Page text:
The Bank of Japan’s introduction of negative interest rates in January put a media spotlight on what the move means for the market values of life insurers’ and pension funds’ assets and shone the occasional shaft on their liabilities.
Sometime soon attention will most probably turn away from ‘the hunt for yield’ towards the effect on solvency ratios and pension benefit obligations (or PBO), the yardsticks used to measure these institutions’ ability to meet their obligations.
Such gauges are poorly suited to negative interest rate environments.
Assets – fixed income
Fixed income investments form an essential part of life insurers’ and pension funds’ portfolios. As this debt paper is issued for fixed terms the maturity dates of holdings can be matched to those of obligations becoming due to policy holders or pensioners.
In Japan, where the corporate bond market was moribund for many years, most of the paper available has been issued by government and thus has the additional advantage of offering absolute capital preservation as well as liquidity.
A low interest rate environment pushes up demand for this paper which, in turn, drives down the yield (a function of the price at which it was bought plus the rate on the coupon) and keeps the return on it in line with the market rates on other debt instruments.
However, while the market value of the fixed income paper held in portfolios theoretically rises, the huge buyback operations begun two years ago Bank of Japan so distort supply and demand interaction that there is nothing which is recognisably a ‘market’ and therefore no valid value-fixing mechanism.
The impact of this absence on institutional investors’ balance sheets makes it difficult to say whether their assets meet their liabilities and the bigger the exposure to bonds the bigger the distortion.
Assets – equities
Low interest rate theoretically push up prices for equities, allowing them to compensate for at least part of value lost on fixed income. But Japan’s stock market has been falling, possibly because has become so distorted by years of official intervention that it now responds only to government stimulus packages.
Either that or the implications of a shrinking population have become too clear for investors to ignore.
Even so, as the equities market still functions, its prices are remain a valid valuation tool.
Real assets such as direct investments in property or infrastructure facilities present different valuation problems as the markets in them are not so liquid.
The liabilities on an institution’s balance sheet are its obligations to insurance policy holders or pensioners and these stretch out for many years into the future. In order to measure the sufficiency of the assets held to meet them, these commitments must be calculated as single figures.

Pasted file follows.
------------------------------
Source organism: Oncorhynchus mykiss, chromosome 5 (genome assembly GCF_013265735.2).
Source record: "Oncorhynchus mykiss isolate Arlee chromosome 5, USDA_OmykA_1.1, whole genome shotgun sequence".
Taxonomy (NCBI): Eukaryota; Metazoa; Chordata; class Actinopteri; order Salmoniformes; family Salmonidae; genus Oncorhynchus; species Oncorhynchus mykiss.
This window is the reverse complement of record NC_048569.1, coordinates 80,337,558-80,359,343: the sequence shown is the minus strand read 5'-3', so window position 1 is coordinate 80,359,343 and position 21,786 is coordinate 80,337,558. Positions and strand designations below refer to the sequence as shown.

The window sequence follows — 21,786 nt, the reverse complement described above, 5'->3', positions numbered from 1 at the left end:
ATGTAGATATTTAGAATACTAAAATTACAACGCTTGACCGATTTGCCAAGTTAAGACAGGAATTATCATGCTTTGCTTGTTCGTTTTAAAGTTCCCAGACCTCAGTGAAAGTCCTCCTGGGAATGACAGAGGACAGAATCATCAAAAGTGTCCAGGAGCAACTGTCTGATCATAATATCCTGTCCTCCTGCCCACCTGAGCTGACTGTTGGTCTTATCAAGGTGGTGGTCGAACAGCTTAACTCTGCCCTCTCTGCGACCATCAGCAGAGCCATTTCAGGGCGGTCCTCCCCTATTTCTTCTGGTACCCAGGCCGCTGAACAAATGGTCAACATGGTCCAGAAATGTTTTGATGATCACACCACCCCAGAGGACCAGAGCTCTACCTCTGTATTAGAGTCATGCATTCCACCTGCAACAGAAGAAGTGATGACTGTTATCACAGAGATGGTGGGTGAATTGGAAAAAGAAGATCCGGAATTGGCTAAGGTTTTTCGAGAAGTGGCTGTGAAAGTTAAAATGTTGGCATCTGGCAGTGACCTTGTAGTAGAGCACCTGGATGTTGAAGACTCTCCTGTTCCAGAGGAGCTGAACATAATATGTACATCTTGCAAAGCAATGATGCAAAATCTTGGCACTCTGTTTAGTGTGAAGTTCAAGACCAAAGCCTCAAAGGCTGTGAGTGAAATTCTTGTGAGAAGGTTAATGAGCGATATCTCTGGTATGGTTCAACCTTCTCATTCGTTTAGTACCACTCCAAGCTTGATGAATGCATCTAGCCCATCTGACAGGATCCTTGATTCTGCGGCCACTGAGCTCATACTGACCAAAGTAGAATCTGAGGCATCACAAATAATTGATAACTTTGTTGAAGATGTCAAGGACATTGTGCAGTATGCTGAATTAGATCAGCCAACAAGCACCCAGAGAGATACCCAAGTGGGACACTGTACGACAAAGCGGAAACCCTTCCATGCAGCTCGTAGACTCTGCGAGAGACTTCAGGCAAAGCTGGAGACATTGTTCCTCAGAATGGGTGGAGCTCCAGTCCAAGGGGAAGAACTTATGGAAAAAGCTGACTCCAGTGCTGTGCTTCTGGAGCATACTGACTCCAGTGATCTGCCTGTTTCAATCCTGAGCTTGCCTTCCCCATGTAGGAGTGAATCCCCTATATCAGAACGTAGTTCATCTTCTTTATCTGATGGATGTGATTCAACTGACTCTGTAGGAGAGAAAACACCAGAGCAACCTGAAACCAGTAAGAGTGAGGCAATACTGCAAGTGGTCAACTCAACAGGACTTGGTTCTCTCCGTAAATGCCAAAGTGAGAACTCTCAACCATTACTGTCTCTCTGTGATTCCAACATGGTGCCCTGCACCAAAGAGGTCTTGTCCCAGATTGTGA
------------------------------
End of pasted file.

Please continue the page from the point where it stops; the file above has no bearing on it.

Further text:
Japanese insurance companies’ solvency ratios are easier to compute today than in the time when they offered products with guaranteed returns but negative interest rates make the calculations more difficult.
Pension funds PBOs are arrived at by discounting future obligations to bring them to a ‘present value’. The rate at which they are discounted is tied to the yield on various maturities of government bonds. The lower the discount rate goes the greater the obligations become.
Yet negative interest rates and government buybacks mean Japan now lacks a market deciding those yields and there must be a strong possibility that pension funds’ discount rate will have to be decided by government fiat if they are not to disproportionately impact sponsoring companies’ bottom lines.
Something like this has happened before and in Pensions in Crisis, published in 2003, what was then Watson Wyatt set out its impact on US pensions. It is well worth a read despite the different circumstances and it is here.
For those who do not recall the times:
“In the latter part of the Clinton presidency, the federal government began to buy back federal debt, especially long-term debt. This continued during the early days of the Bush administration and, in early 2002, the government stopped issuing 30-year Treasury bonds. The combination of the federal government buying back its 30-year bonds and suspending the series contributed to declining returns on these bonds, as their increasing scarcity drove their prices higher relative to other low-risk, long-term bonds. This development convinced many people that using the 30-year Treasury rate to value pension liabilities overestimates true liabilities. Because of concerns about potential pension funding requirements hurting the economy, policymakers increased the upper side of the interest rate corridor from 105 to 120 percent of the trailing average rate for 2002 and 2003. Despite these efforts, declining interest rates have been driving up funding requirements.”
© 2016 Japan Pensions Industry Database/Jo McBride. Reporting on, and analysis of, the secretive business of Japanese institutional investment takes big commitments of money and time. This blog is one of the products of such commitment. It may nonetheless be reproduced or used as a source without charge so long as (but only so long as) the use is credited to www.ijapicap.com and a link provided to the original text on that site.
This blog would not exist without the help and humour of Diane Stormont, 1959-2012